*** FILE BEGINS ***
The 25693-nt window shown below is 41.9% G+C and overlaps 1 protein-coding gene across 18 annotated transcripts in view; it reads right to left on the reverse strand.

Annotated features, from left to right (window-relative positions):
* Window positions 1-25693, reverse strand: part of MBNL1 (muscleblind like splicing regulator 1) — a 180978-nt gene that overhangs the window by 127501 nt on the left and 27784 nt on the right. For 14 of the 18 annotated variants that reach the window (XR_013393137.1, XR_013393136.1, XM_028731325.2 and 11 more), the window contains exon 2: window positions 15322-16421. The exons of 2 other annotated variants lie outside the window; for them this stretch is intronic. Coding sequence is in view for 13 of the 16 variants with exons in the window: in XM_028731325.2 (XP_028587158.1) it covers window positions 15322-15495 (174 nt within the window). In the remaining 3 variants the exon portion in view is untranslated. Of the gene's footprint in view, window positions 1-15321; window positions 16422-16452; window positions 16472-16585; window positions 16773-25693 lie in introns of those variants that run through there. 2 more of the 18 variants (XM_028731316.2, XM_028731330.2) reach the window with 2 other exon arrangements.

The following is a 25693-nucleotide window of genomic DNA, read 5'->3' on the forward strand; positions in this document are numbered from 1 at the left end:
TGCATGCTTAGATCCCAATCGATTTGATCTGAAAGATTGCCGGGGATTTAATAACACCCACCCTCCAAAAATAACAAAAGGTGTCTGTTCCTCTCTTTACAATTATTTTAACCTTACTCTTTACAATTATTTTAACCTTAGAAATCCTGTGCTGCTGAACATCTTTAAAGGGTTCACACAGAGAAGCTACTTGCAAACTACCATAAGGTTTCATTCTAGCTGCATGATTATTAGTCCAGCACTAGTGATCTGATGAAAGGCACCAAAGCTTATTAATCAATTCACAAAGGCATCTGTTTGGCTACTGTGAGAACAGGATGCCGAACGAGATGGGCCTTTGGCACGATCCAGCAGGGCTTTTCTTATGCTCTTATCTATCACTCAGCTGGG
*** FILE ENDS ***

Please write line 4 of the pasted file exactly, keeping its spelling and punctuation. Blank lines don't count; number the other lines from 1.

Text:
The following is a 25693-nucleotide window of genomic DNA, read 5'->3' on the forward strand; positions in this document are numbered from 1 at the left end: